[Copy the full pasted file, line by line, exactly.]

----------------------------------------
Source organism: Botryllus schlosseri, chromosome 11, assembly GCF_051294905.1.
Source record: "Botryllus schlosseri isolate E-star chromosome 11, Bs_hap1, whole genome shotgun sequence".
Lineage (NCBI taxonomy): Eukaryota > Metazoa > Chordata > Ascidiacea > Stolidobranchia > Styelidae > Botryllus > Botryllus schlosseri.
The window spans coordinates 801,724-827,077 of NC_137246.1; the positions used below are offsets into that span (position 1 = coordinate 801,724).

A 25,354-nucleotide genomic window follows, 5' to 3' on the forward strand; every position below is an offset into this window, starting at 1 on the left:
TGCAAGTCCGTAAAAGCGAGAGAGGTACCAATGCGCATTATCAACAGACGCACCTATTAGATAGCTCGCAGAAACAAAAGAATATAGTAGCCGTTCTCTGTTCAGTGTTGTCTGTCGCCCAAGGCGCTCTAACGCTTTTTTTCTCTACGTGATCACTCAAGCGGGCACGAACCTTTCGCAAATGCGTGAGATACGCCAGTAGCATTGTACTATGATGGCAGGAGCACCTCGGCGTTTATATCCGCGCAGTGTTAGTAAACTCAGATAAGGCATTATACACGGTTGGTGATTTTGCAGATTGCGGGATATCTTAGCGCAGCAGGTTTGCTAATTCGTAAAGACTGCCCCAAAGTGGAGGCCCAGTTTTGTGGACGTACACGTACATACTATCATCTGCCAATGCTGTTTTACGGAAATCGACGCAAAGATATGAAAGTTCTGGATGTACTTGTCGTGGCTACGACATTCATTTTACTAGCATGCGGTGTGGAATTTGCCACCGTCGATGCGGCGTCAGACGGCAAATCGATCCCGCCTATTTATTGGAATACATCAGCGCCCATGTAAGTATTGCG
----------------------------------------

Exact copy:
Source organism: Botryllus schlosseri, chromosome 11, assembly GCF_051294905.1.
Source record: "Botryllus schlosseri isolate E-star chromosome 11, Bs_hap1, whole genome shotgun sequence".
Lineage (NCBI taxonomy): Eukaryota > Metazoa > Chordata > Ascidiacea > Stolidobranchia > Styelidae > Botryllus > Botryllus schlosseri.
The window spans coordinates 801,724-827,077 of NC_137246.1; the positions used below are offsets into that span (position 1 = coordinate 801,724).

A 25,354-nucleotide genomic window follows, 5' to 3' on the forward strand; every position below is an offset into this window, starting at 1 on the left:
TGCAAGTCCGTAAAAGCGAGAGAGGTACCAATGCGCATTATCAACAGACGCACCTATTAGATAGCTCGCAGAAACAAAAGAATATAGTAGCCGTTCTCTGTTCAGTGTTGTCTGTCGCCCAAGGCGCTCTAACGCTTTTTTTCTCTACGTGATCACTCAAGCGGGCACGAACCTTTCGCAAATGCGTGAGATACGCCAGTAGCATTGTACTATGATGGCAGGAGCACCTCGGCGTTTATATCCGCGCAGTGTTAGTAAACTCAGATAAGGCATTATACACGGTTGGTGATTTTGCAGATTGCGGGATATCTTAGCGCAGCAGGTTTGCTAATTCGTAAAGACTGCCCCAAAGTGGAGGCCCAGTTTTGTGGACGTACACGTACATACTATCATCTGCCAATGCTGTTTTACGGAAATCGACGCAAAGATATGAAAGTTCTGGATGTACTTGTCGTGGCTACGACATTCATTTTACTAGCATGCGGTGTGGAATTTGCCACCGTCGATGCGGCGTCAGACGGCAAATCGATCCCGCCTATTTATTGGAATACATCAGCGCCCATGTAAGTATTGCG